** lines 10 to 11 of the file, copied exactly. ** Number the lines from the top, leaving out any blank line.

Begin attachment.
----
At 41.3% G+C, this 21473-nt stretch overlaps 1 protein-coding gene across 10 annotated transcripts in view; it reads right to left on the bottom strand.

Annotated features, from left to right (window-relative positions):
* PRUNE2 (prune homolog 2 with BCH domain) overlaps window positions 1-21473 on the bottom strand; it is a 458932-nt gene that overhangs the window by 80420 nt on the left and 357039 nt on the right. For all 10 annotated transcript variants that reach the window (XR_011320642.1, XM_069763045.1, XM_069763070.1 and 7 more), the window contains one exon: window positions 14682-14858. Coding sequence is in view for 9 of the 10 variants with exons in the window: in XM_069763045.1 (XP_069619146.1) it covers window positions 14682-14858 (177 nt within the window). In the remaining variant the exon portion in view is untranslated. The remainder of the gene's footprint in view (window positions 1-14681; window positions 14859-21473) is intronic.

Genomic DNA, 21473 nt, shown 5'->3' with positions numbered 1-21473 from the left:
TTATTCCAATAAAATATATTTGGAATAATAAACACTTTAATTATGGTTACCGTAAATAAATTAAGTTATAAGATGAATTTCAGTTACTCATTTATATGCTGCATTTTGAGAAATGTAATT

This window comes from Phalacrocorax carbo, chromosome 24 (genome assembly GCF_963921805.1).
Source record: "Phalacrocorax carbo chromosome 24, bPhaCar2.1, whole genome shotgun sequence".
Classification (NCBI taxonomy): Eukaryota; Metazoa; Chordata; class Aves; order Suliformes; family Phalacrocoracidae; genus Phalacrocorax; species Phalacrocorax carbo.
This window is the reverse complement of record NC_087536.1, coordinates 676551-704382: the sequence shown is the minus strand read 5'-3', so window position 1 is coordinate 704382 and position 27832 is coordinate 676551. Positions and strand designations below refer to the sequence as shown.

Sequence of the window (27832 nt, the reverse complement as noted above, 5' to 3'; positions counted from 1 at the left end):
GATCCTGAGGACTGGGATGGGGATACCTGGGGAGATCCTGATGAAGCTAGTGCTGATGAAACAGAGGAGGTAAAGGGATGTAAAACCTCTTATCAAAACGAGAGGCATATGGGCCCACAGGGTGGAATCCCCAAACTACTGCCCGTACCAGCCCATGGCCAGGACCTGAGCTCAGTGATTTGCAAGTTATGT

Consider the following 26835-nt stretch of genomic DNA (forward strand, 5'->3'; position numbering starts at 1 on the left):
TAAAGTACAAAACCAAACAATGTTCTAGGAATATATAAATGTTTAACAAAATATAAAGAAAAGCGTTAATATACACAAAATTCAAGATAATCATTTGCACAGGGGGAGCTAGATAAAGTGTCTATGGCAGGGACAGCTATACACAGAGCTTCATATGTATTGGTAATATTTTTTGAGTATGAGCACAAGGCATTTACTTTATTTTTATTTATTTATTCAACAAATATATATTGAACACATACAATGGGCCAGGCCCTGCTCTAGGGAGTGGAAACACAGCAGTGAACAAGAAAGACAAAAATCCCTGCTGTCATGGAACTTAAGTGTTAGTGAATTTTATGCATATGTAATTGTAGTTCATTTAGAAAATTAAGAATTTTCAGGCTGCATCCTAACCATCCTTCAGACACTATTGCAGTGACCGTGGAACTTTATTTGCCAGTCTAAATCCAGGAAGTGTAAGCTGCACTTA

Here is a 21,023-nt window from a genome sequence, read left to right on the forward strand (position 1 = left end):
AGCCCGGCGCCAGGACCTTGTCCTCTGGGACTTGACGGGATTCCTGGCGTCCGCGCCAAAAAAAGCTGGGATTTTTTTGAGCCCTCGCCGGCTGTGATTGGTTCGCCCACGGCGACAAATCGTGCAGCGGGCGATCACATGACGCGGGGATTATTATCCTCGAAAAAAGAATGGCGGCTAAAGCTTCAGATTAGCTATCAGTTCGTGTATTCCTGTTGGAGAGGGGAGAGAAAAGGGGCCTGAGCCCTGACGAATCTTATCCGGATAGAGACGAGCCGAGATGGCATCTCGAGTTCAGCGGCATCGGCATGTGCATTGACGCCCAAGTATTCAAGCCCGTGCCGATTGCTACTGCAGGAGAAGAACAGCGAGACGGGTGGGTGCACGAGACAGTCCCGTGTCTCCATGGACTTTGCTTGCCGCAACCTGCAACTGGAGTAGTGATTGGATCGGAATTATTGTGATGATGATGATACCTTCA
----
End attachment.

Sequence of the window (27832 nt, the reverse complement as noted above, 5' to 3'; positions counted from 1 at the left end):
GATCCTGAGGACTGGGATGGGGATACCTGGGGAGATCCTGATGAAGCTAGTGCTGATGAAACAGAGGAGGTAAAGGGATGTAAAACCTCTTATCAAAACGAGAGGCATATGGGCCCACAGGGTGGAATCCCCAAACTACTGCCCGTACCAGCCCATGGCCAGGACCTGAGCTCAGTGATTTGCAAGTTATGT